The report suggested that cheque usage dropped by well over £21 billion, which is down by a tenth over the second quarter of 2010, compared to the same period in the previous year, as more people switch to faster and more convenient methods. In spite of this, credit card spending wasn’t as strong as expected over the second quarter, which rose by around 3.9%, which is barely ahead of the inflation rate.
With bank transfers becoming instant and chip and pin debit cards making it even easier for consumers and businesses to access funds quickly and with a minimum of fuss this report suggests that a key change to the way people pay for goods and services.
Sandra Quinn, Director of Communications for the Payments Council, commented:
“Cheque usage is shrinking dramatically, while credit cards hold less appeal for consumers and businesses.
“We use cash less where there is an easy alternative, but we’re years away from cash falling out of fashion. Debit cards are taking over our daily purchases, while Faster Payments are fast becoming how we transfer our money electronically.”
In spite of this, Ms Quinn added that the overall payment figures suggest a “distinct lack of energy in the UK economy.” She went on to say that although economic recovery is underway, the total values of payments are not indicative of a strong growth.
A fragile economy has brought about changes to the way in which we view and handle our personal finances. With personal credit card and loan debt still rife throughout the UK many people are continuing to be frugal with their spending.
It appears that the Bank of England has come to realise that and all banks and building societies are now stocking their ATMs with £5 notes.
The current scarcity of £5 notes means that they change hands many more times than other notes before returning for sorting. This coupled with the increasing wear and tear, in contrast to other notes, makes them less suitable for use in ATMS.
Consequently the Bank of England is to ensure that higher quality £5 notes are going to be made available to banks and building societies for use in their ATMs, as part of it’s reforms to the cash note circulation system.
ATM operator, Link, has stated that the higher quality £5 note is a pre-requisite to stocking bank ATMs with five pound notes and also means that better quality notes will be entering public circulation.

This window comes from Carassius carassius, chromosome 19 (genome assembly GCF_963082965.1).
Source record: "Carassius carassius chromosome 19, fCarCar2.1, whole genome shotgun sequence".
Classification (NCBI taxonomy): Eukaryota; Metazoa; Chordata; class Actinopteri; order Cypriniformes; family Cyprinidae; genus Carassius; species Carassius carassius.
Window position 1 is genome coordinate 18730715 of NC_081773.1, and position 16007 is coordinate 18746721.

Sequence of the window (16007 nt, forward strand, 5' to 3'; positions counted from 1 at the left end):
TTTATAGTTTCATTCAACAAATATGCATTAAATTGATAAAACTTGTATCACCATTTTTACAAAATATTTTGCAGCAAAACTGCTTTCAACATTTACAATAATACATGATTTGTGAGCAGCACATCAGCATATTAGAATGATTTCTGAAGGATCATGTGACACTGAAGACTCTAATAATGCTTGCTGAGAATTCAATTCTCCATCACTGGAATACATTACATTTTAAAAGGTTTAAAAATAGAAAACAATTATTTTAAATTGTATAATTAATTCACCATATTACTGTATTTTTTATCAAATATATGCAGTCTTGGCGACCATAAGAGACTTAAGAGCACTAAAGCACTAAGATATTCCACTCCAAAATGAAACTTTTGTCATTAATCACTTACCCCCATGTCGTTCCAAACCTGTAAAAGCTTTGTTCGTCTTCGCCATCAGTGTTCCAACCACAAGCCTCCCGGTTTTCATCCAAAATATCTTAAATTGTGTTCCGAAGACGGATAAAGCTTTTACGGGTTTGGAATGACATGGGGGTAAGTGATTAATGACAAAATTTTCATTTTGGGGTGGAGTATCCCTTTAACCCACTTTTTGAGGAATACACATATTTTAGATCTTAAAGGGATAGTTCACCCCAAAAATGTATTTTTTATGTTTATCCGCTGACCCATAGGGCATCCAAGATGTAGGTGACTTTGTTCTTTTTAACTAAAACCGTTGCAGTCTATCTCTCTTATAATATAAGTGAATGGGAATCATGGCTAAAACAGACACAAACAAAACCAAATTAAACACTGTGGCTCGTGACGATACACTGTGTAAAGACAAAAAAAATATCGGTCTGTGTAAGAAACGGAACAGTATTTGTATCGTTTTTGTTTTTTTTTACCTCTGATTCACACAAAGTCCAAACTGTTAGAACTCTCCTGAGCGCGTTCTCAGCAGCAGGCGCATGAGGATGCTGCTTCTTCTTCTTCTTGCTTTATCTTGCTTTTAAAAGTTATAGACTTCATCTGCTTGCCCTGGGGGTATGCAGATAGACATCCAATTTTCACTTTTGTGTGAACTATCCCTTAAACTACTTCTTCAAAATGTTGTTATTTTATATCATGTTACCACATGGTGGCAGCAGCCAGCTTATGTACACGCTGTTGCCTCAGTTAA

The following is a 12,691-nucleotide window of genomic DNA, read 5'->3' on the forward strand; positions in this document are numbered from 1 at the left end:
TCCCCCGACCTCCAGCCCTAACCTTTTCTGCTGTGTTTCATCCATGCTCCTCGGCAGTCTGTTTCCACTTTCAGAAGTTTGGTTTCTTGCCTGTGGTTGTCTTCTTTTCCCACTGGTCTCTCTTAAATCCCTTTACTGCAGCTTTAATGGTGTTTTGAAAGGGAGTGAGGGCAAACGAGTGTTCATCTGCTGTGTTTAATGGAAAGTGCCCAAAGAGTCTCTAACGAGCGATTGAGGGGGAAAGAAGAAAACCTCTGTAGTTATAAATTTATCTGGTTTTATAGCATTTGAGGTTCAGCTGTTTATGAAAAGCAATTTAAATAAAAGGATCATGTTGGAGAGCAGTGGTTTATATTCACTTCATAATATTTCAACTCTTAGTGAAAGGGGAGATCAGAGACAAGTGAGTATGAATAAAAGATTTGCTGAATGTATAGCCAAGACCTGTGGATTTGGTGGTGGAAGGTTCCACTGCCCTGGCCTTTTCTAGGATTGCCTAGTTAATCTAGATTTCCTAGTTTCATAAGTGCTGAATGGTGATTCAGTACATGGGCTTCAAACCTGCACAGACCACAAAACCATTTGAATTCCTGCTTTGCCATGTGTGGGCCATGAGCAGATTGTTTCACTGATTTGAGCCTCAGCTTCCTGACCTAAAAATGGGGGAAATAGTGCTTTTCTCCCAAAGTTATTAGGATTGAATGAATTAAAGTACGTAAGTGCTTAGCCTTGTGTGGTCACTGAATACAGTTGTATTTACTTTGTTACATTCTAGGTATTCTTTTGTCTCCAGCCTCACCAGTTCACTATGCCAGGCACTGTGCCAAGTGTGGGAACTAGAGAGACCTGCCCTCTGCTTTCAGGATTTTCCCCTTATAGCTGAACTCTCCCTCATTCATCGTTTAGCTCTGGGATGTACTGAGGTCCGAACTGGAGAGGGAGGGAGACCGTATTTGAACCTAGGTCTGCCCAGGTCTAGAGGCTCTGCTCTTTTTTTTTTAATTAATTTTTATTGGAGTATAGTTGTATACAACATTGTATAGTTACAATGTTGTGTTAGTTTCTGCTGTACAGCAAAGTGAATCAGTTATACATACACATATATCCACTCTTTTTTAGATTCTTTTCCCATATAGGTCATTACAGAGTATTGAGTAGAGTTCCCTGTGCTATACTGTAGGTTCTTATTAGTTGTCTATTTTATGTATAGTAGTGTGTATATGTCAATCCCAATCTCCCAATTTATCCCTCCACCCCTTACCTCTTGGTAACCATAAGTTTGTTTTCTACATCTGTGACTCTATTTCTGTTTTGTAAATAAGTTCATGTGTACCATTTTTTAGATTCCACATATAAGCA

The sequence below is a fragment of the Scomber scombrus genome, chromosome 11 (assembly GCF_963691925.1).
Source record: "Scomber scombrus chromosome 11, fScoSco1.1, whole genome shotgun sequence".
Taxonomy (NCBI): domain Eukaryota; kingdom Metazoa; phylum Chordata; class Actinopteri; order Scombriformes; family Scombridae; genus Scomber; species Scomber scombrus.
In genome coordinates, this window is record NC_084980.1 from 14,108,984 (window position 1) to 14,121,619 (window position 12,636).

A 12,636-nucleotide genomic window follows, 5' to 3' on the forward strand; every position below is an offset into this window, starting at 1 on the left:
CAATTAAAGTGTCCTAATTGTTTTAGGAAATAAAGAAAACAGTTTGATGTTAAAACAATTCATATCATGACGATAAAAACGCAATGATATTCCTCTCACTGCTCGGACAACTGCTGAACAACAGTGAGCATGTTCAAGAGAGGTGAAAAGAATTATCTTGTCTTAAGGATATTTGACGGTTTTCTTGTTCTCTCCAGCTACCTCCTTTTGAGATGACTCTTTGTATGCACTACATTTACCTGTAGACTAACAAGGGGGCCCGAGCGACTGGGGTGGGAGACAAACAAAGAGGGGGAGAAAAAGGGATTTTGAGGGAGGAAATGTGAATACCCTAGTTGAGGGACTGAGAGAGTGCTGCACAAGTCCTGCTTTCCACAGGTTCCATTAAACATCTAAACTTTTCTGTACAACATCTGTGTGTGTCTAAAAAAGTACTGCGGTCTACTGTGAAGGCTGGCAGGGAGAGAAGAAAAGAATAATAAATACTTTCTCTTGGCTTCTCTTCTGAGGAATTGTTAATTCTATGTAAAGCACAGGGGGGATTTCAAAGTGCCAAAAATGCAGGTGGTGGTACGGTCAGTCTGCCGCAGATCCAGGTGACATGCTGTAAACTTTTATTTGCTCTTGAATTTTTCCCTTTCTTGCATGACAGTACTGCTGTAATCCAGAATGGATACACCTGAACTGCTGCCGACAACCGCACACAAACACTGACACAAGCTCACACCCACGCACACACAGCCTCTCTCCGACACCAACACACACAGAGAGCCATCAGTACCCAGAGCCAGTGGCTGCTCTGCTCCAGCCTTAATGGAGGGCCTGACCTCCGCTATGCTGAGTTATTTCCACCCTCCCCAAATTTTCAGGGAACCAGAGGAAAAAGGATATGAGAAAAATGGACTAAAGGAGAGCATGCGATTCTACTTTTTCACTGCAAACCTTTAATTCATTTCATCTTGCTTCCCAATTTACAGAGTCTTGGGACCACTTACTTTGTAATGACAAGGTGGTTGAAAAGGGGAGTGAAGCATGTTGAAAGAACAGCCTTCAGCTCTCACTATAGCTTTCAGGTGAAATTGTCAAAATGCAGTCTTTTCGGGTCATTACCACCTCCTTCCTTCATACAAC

A recent report by online travel agent, Sunshine.com, has revealed that British consumers are prepared to borrow from banks and credit card companies just so that they can afford to take a trip abroad.
The report shows that a whopping 50% of borrowers paid with a credit card, whilst over a quarter actually took out a bank loan to pay for a holiday.
Shockingly, 20% of people stated that they would rather face debt than go without a holiday abroad. Of the 1,891 people polled, 50% revealed that it would take 12 months or more to complete repayments, with 22% taking around 6 months to repay debts and a mere 7% were able to clear their debt in a month.
Chris Brown, Managing Director of Sunshine.co.uk, commented:
“Borrowing money has unfortunately become an increasing necessity for those wanting to enjoy a little luxury in this tough economic climate.
“The fact that many would rather experience debt than go without a holiday is surprising, but it just proves how important a little respite from the pressures of everyday life can be.”
Mr Brown also urged caution when considering borrowing money, whether credit cards, bank loans or even payday loans, to pay for a holiday.
Recent figures released by the Bank of England have revealed that credit card lending improved during July in the UK. Many economists believe that this indicates tentative signs in the recover of the country’s economy.
The Bank of England’s figures showed that credit card firms and banks have been more inclined to extend larger amounts of credit to consumers throughout July, with credit card lending increasing by £200 million. This is clearly a good sign for both the economy and consumers alike.
Some of the excellent offers coming out now from many credit card lenders are said to be far better than some pre-credit crunch, which many experts believe shows that banks and lenders are growing in confidence regarding debt repayments by customers.
Regardless of this many financial officials and industry groups are urging caution to credit card firms and banks in extending too much credit as they may be tempting consumers to get into even more debt as a result of some of these excellent credit cards on offer.